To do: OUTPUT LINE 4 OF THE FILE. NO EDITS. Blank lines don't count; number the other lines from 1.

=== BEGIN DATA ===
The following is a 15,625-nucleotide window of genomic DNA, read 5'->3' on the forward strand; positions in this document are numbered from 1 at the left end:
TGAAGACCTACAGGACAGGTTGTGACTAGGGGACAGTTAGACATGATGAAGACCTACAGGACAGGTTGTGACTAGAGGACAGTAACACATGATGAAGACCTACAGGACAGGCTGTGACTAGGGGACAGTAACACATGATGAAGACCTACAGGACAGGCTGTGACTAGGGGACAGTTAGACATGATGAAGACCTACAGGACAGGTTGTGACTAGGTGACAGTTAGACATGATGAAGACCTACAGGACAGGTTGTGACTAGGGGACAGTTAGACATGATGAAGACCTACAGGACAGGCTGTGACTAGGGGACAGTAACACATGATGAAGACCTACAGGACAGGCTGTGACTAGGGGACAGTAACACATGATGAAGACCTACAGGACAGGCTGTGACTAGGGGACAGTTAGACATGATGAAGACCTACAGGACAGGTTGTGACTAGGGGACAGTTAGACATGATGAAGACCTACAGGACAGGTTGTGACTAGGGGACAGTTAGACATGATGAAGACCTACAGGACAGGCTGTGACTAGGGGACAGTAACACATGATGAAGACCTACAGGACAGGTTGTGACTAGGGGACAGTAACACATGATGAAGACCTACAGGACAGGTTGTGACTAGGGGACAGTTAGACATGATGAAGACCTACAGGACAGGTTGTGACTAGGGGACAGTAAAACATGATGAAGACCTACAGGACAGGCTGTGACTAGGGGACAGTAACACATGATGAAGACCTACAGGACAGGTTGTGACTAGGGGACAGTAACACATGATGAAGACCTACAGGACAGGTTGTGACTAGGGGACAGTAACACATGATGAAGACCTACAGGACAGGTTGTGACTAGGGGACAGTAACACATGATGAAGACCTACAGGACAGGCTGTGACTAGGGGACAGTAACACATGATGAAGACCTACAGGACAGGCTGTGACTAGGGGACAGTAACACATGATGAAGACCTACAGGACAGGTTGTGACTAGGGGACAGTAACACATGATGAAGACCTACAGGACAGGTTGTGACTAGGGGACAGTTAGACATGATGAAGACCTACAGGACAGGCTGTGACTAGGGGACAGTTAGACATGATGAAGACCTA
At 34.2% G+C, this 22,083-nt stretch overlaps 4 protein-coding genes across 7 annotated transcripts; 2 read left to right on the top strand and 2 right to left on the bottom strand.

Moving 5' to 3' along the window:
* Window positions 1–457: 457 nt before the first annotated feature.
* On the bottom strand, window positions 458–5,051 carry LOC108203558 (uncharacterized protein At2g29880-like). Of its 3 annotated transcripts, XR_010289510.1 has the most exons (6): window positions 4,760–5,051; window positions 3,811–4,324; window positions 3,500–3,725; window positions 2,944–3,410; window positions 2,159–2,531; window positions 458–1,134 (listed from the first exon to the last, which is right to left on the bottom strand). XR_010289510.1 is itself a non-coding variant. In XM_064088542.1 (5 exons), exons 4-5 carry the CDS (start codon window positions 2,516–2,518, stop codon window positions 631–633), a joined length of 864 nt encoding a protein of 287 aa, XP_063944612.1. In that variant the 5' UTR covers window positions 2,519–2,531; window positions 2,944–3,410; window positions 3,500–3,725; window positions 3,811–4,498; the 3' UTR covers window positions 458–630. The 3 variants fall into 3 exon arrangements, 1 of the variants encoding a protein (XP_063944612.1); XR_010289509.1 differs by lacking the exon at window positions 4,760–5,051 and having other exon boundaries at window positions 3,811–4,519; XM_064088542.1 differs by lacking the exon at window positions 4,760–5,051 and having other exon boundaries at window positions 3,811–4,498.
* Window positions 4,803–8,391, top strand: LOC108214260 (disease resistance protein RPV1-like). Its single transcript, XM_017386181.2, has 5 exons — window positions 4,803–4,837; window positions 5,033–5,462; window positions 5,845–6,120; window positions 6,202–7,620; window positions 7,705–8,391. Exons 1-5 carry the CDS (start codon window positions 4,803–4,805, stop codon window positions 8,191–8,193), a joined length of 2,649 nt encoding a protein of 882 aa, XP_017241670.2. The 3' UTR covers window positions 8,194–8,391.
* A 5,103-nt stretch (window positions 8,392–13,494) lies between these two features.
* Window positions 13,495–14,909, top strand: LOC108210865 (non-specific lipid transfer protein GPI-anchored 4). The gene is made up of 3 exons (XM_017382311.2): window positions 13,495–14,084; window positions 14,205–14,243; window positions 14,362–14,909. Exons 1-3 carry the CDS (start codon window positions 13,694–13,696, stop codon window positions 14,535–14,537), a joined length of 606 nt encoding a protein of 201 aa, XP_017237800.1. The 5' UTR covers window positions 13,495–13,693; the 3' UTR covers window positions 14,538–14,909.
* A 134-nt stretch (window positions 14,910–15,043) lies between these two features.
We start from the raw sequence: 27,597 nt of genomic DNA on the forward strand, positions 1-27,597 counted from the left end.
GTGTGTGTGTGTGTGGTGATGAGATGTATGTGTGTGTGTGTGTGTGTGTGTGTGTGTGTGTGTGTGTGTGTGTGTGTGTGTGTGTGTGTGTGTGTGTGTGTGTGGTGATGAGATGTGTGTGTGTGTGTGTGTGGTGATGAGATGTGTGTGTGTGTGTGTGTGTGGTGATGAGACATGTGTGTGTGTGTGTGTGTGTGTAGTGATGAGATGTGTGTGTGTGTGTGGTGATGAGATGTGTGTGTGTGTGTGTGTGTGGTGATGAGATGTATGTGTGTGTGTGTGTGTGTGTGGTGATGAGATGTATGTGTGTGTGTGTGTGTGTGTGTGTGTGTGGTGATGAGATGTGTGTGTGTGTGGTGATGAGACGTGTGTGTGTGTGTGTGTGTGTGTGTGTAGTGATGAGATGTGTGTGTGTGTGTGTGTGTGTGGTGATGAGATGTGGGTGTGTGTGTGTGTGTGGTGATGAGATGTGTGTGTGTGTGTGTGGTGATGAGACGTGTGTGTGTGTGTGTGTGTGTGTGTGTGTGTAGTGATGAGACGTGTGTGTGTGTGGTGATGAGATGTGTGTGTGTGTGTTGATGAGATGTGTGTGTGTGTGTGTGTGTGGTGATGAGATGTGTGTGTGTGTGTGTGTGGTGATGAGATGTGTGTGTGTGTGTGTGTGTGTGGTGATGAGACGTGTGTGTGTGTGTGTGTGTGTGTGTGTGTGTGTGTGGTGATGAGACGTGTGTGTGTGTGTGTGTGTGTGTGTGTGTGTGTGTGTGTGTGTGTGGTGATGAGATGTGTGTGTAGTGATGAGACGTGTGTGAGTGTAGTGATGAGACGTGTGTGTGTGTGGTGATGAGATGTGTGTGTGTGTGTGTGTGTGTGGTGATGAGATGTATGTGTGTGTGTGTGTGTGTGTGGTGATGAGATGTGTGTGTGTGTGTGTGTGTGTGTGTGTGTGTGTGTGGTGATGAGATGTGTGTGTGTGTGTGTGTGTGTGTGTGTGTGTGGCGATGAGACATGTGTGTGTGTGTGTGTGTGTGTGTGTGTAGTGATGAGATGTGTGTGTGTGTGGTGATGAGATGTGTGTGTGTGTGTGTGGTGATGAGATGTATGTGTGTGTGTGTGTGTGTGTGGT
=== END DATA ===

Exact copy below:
Moving 5' to 3' along the window: